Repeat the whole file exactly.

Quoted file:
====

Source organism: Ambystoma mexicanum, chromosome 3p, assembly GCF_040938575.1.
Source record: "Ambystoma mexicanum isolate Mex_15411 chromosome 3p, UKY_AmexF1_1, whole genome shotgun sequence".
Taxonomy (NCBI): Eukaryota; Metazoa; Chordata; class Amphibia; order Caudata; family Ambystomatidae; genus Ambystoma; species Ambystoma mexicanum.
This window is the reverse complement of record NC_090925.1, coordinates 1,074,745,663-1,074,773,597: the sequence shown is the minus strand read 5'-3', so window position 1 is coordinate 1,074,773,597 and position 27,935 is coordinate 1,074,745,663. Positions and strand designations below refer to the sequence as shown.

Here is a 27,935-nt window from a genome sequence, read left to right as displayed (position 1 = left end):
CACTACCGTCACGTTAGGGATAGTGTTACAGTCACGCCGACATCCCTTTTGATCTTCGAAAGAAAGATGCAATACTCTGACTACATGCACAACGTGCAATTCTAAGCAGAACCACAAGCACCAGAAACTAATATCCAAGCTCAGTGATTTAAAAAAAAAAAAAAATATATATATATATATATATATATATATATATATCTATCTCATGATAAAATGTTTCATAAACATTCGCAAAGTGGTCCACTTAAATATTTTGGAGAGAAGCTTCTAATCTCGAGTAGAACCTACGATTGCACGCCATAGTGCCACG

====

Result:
Source organism: Ambystoma mexicanum, chromosome 3p, assembly GCF_040938575.1.
Source record: "Ambystoma mexicanum isolate Mex_15411 chromosome 3p, UKY_AmexF1_1, whole genome shotgun sequence".
Taxonomy (NCBI): Eukaryota; Metazoa; Chordata; class Amphibia; order Caudata; family Ambystomatidae; genus Ambystoma; species Ambystoma mexicanum.
This window is the reverse complement of record NC_090925.1, coordinates 1,074,745,663-1,074,773,597: the sequence shown is the minus strand read 5'-3', so window position 1 is coordinate 1,074,773,597 and position 27,935 is coordinate 1,074,745,663. Positions and strand designations below refer to the sequence as shown.

Here is a 27,935-nt window from a genome sequence, read left to right as displayed (position 1 = left end):
CACTACCGTCACGTTAGGGATAGTGTTACAGTCACGCCGACATCCCTTTTGATCTTCGAAAGAAAGATGCAATACTCTGACTACATGCACAACGTGCAATTCTAAGCAGAACCACAAGCACCAGAAACTAATATCCAAGCTCAGTGATTTAAAAAAAAAAAAAAATATATATATATATATATATATATATATATATATCTATCTCATGATAAAATGTTTCATAAACATTCGCAAAGTGGTCCACTTAAATATTTTGGAGAGAAGCTTCTAATCTCGAGTAGAACCTACGATTGCACGCCATAGTGCCACG